With the pandemic-fueled surge in real estate sales, chances are that either you or someone close to you has recently been involved in buying and/or selling real estate. When selling a property, many people ask, “Do I really need an attorney?” While there is no legal requirement to retain counsel, utilizing the services of an attorney who is experienced in the field of real estate will undoubtedly make the transition as smooth as possible. That said, being knowledgeable about the process of selling a property will make you a better consumer. Below are the basics from start to finish:

Step One: Put your property up for sale. This can be achieved by listing your property “for sale by owner” or through a real estate agent, who will help you navigate the process. The seller is usually responsible for paying the agent(s) commissions.

Step Two: Accepting an offer. Once there is an offer that the seller is comfortable with, seller and the potential purchaser will execute an “offer to purchase,” also known as a “binder.” Once signed, a property inspection will typically follow.

Step Three: Contracts. If all goes well with the inspection, the seller’s attorney will draft a proposed contract of sale and submit it to the purchaser’s attorney. The purchaser’s attorney will then respond with comments. Once the contract is signed by both parties, the down payment will be provided by the purchaser and the parties will be officially “in contract.”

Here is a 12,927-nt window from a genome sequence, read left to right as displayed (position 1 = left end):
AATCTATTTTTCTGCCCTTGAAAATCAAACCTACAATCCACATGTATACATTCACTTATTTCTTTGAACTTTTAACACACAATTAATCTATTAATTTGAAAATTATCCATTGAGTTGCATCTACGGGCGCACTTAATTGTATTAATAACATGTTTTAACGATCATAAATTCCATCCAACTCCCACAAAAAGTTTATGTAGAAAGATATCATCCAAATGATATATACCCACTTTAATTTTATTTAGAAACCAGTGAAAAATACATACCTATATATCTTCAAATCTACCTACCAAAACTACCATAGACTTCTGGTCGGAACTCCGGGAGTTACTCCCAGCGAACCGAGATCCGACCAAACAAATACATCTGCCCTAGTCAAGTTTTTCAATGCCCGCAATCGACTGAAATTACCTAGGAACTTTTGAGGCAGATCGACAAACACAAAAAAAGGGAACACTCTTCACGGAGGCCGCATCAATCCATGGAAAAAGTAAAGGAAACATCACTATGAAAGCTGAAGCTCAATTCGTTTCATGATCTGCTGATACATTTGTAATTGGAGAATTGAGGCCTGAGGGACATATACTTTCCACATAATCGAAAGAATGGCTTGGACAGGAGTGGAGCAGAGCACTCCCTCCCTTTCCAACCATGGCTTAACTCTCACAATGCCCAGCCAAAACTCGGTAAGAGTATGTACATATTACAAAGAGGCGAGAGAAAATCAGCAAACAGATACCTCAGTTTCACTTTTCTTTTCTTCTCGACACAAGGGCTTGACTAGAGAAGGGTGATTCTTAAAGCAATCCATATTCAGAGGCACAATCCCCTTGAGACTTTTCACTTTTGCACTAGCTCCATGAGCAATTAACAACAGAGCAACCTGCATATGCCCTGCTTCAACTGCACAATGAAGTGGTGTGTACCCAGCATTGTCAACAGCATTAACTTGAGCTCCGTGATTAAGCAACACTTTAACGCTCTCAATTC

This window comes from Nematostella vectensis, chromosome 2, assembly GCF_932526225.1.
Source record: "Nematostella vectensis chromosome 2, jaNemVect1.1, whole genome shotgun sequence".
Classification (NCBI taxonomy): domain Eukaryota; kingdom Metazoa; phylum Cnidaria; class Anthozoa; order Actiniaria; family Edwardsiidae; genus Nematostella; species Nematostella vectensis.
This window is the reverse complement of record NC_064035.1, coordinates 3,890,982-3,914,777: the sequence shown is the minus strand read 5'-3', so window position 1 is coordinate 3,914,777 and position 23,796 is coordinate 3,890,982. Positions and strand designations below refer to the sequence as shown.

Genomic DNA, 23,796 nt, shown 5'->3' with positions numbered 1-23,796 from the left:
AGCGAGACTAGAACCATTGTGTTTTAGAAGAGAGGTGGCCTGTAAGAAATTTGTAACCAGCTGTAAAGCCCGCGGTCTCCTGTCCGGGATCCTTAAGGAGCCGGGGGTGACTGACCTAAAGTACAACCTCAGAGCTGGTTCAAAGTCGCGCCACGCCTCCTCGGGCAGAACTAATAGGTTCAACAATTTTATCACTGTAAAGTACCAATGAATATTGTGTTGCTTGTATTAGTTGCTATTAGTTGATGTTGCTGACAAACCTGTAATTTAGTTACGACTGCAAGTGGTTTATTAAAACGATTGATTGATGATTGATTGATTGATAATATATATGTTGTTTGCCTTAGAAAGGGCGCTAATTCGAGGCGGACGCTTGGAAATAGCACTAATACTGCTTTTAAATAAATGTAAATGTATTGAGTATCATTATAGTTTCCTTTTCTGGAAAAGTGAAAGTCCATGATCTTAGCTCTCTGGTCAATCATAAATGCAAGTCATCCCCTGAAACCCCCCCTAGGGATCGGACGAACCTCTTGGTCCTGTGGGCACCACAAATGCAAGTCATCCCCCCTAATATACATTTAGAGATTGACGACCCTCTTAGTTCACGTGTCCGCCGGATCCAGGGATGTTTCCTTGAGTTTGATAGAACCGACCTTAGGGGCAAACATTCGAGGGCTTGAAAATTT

Step Four: Mortgage commitment and title. If applying for a mortgage, the purchaser will typically have 45 days to obtain a mortgage commitment. Meanwhile, the purchaser’s attorney will order a title report that will insure the purchase of the property, which contains pertinent information such as department of building violations and open mortgages. Once the report is obtained, the attorneys will “clear title” to ensure there are no encumbrances left on the property.


Step Five: Closing. The contract of sale will have an “on or about” closing date, which will typically vary up to 30 days before and 30 days after. While pre-pandemic closings took place at either the seller’s attorney’s office or the lending bank, now it is not uncommon for documents to be pre-signed by the seller, thereby avoiding his or her attendance. When the closing takes place, all documents will be executed by the purchaser, funding will take place, payment will be made to the seller, and the sale will be considered “closed.”

Angiuli & Gentile, LLP, Attorneys at Law
1493 Hylan Boulevard / aglawnyc.com / 718.816.0005